Madonna of the Pomegranate ~ Sandro Botticelli

The four ingredients all have a symbolism or connection to make them fitting for this feast:
Pomegranate – fruit that is a symbol of the hope of eternal life through Christ the Word made flesh White (goat cheese) - symbol of Our Lady’s purity/Immaculate Conception
Thyme – herb that is a symbol of Mary’s humility
Honey – a “locust and honey” nod to St. John (2nd Sunday of Advent)

Pomegranate & Thyme Goat Cheese Log

4 oz. goat cheese log
~ 1/2 cup of pomegranate arils
fresh thyme sprigs

Allow the goat cheese to sit at room temperature for about 15 minutes to soften. Add pomegranate arils to top and sides - gently pressing in to hold. Strip the thyme leaves from the stem. Sprinkle thyme leaves over the cheese log. Drizzle with honey. Serve with crackers.

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St. Jerome and the Lion Cupcakes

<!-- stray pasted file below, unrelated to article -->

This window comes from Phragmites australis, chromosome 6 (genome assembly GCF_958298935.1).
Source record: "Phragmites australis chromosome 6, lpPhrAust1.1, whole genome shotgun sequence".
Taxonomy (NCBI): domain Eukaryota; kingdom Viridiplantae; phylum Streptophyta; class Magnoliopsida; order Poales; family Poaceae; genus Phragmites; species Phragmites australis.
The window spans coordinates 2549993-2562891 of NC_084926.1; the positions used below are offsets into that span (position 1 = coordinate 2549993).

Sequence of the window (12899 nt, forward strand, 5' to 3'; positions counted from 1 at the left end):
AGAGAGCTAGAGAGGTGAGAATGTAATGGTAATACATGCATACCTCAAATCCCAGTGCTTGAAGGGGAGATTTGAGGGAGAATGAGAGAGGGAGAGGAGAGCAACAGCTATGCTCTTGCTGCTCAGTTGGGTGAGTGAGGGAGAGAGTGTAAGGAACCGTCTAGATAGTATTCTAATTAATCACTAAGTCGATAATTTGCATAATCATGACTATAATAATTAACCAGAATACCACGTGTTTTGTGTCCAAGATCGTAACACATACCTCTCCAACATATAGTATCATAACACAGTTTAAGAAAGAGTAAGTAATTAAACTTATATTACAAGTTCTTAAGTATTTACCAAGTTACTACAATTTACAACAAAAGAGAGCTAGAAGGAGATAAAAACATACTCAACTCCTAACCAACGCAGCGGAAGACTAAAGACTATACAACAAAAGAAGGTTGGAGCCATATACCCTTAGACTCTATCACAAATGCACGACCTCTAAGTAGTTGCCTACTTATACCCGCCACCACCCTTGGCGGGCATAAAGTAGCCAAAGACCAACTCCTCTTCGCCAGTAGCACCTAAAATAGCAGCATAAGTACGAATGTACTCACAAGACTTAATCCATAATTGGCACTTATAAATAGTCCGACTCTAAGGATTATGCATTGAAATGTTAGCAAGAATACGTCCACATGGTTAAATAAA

At the end of each September, I love turning our leftover Michaelmas Cupcakes into the face of a lion for the kids to enjoy while we read the legend of St. Jerome and the Lion. You can find many options for today's feast listed in our September Book Basket over at Shower of Roses.

I shared this idea here in the archives many years ago but my children all agree that our newer lions look so much better. Here are some pictures from recent years!

Our 2015 Cupcakes • Original post at Shower of Roses

Our 2016 Cupcakes • Original Post at Shower of Roses

Our 2018 Cupcakes • Original post at Shower of Roses
Saint Jerome and the Lion from our out-of-print copy (The Neumann Press, 2000 Edition)
of Legends of Saints and Beasts by Ann Marie Jauss originally published in 1954.
+ + + 

"So valuable to heaven is the dignity of the human soul that every member of the human race has a guardian angel from the moment the person begins to be." - St. Jerome

The feast of the Holy Guardian Angels is coming up in a couple days! 

St. Jerome, Ora Pro Nobis!
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Our Annual Michaelmas Cupcakes

Our Annual Michaelmas Cupcakes ūüó° 
#michaelmas #devilsfoodcupcake #stabitwithasword

Saint Michael the Archangel, Ora Pro Nobis!